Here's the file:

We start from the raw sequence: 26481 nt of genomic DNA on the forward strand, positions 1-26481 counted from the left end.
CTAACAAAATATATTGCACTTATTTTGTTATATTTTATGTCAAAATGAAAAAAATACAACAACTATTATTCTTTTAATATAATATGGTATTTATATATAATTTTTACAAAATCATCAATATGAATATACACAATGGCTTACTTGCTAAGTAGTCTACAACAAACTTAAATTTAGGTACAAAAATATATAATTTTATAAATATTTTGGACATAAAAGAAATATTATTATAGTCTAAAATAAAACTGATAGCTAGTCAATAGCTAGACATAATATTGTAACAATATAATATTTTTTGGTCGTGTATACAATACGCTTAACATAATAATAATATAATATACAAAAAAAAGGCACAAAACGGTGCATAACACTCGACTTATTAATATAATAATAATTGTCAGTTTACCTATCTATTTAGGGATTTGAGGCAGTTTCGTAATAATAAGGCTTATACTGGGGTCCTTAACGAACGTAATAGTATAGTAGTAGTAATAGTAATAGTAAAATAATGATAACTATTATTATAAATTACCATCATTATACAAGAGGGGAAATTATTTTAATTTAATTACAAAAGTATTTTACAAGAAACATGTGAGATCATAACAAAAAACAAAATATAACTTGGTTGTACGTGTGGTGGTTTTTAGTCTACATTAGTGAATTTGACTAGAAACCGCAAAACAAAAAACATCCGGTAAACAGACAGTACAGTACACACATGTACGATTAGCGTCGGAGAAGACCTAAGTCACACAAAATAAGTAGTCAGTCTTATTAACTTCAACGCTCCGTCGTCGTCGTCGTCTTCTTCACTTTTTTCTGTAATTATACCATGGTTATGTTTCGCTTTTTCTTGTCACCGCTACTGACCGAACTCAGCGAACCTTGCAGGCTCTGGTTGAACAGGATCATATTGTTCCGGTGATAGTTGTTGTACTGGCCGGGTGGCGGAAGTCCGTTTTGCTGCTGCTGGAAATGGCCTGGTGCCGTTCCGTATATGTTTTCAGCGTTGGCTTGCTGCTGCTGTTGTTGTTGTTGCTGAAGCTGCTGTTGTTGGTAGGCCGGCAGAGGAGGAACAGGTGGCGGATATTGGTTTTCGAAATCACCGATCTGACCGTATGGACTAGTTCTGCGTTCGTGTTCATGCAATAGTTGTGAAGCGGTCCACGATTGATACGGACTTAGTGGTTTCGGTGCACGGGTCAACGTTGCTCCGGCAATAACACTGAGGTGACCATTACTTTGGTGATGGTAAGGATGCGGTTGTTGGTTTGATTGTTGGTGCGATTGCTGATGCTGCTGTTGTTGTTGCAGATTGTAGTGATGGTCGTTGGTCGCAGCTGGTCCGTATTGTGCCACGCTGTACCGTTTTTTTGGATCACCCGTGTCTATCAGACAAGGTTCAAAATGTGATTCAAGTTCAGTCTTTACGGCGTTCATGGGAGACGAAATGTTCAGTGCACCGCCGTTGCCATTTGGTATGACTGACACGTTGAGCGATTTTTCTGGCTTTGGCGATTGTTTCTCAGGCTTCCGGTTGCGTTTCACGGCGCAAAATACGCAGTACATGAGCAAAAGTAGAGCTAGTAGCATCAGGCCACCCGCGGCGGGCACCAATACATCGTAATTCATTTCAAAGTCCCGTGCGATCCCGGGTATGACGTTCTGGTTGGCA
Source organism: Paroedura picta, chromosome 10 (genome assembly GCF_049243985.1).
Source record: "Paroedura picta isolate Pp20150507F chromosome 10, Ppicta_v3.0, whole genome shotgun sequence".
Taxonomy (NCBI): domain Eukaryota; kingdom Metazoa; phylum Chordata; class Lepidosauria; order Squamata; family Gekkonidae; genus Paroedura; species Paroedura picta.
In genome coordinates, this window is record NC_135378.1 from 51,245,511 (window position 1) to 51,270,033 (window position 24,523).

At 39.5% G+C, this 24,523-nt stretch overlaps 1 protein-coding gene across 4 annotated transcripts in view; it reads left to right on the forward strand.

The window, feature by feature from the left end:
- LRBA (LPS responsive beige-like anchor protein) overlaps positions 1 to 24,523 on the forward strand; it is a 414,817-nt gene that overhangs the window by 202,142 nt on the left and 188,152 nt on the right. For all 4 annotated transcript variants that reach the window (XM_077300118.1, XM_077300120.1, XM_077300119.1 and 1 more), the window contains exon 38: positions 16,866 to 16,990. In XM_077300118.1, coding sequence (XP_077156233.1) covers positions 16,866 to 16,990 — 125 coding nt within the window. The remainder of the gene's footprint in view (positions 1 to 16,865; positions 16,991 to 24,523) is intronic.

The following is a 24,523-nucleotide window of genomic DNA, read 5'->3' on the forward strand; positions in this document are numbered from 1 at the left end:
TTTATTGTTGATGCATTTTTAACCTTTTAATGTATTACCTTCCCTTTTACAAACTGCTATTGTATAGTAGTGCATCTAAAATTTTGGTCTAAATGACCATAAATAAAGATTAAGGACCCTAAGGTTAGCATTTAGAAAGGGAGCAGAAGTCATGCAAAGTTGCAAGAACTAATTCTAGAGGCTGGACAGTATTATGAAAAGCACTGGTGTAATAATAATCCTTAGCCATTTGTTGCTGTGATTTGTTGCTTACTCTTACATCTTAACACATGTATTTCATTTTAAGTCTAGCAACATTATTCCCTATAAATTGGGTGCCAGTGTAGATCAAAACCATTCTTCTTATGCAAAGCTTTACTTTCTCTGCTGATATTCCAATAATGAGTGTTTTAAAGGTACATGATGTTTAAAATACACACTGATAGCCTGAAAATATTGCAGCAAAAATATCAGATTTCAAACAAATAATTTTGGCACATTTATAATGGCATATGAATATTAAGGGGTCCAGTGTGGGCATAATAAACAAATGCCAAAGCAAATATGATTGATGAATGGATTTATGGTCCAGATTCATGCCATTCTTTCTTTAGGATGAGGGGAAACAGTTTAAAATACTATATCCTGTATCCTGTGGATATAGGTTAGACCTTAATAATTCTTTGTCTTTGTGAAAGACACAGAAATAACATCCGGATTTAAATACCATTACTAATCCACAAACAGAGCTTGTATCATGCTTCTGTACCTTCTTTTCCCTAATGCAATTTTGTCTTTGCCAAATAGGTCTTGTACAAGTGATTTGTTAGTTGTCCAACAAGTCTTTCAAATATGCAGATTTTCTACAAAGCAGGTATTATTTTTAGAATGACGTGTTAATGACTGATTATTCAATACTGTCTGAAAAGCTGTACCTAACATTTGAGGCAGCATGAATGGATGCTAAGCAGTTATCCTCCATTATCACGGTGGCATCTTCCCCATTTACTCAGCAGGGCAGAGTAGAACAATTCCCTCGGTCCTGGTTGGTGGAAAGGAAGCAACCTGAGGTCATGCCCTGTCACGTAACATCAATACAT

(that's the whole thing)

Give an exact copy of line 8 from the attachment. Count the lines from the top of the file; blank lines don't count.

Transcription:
The window, feature by feature from the left end: